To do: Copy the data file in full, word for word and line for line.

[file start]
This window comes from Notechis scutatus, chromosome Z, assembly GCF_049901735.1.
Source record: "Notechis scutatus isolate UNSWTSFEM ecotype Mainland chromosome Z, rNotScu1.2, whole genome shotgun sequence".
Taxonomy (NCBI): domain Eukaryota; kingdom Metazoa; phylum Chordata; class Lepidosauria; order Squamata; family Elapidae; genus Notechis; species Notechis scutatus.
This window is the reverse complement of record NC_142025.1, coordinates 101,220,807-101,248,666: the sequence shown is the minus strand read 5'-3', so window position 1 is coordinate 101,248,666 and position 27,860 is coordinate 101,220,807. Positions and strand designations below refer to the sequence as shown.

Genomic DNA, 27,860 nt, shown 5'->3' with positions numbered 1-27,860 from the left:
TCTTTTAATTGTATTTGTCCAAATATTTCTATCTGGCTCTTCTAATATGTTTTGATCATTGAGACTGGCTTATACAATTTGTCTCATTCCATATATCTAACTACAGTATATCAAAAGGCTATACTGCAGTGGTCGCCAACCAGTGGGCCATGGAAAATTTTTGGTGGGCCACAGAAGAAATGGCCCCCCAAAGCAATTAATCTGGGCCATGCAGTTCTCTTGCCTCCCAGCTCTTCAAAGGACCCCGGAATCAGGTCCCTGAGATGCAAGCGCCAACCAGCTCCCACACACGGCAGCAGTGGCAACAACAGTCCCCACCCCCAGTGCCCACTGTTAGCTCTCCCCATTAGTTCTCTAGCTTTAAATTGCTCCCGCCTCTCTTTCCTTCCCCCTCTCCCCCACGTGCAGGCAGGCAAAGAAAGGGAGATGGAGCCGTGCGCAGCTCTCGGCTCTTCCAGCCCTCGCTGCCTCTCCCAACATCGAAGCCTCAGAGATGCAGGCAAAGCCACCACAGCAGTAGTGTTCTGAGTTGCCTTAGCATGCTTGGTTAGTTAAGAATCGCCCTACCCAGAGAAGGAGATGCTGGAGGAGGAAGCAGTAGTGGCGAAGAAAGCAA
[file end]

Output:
This window comes from Notechis scutatus, chromosome Z, assembly GCF_049901735.1.
Source record: "Notechis scutatus isolate UNSWTSFEM ecotype Mainland chromosome Z, rNotScu1.2, whole genome shotgun sequence".
Taxonomy (NCBI): domain Eukaryota; kingdom Metazoa; phylum Chordata; class Lepidosauria; order Squamata; family Elapidae; genus Notechis; species Notechis scutatus.
This window is the reverse complement of record NC_142025.1, coordinates 101,220,807-101,248,666: the sequence shown is the minus strand read 5'-3', so window position 1 is coordinate 101,248,666 and position 27,860 is coordinate 101,220,807. Positions and strand designations below refer to the sequence as shown.

Genomic DNA, 27,860 nt, shown 5'->3' with positions numbered 1-27,860 from the left:
TCTTTTAATTGTATTTGTCCAAATATTTCTATCTGGCTCTTCTAATATGTTTTGATCATTGAGACTGGCTTATACAATTTGTCTCATTCCATATATCTAACTACAGTATATCAAAAGGCTATACTGCAGTGGTCGCCAACCAGTGGGCCATGGAAAATTTTTGGTGGGCCACAGAAGAAATGGCCCCCCAAAGCAATTAATCTGGGCCATGCAGTTCTCTTGCCTCCCAGCTCTTCAAAGGACCCCGGAATCAGGTCCCTGAGATGCAAGCGCCAACCAGCTCCCACACACGGCAGCAGTGGCAACAACAGTCCCCACCCCCAGTGCCCACTGTTAGCTCTCCCCATTAGTTCTCTAGCTTTAAATTGCTCCCGCCTCTCTTTCCTTCCCCCTCTCCCCCACGTGCAGGCAGGCAAAGAAAGGGAGATGGAGCCGTGCGCAGCTCTCGGCTCTTCCAGCCCTCGCTGCCTCTCCCAACATCGAAGCCTCAGAGATGCAGGCAAAGCCACCACAGCAGTAGTGTTCTGAGTTGCCTTAGCATGCTTGGTTAGTTAAGAATCGCCCTACCCAGAGAAGGAGATGCTGGAGGAGGAAGCAGTAGTGGCGAAGAAAGCAA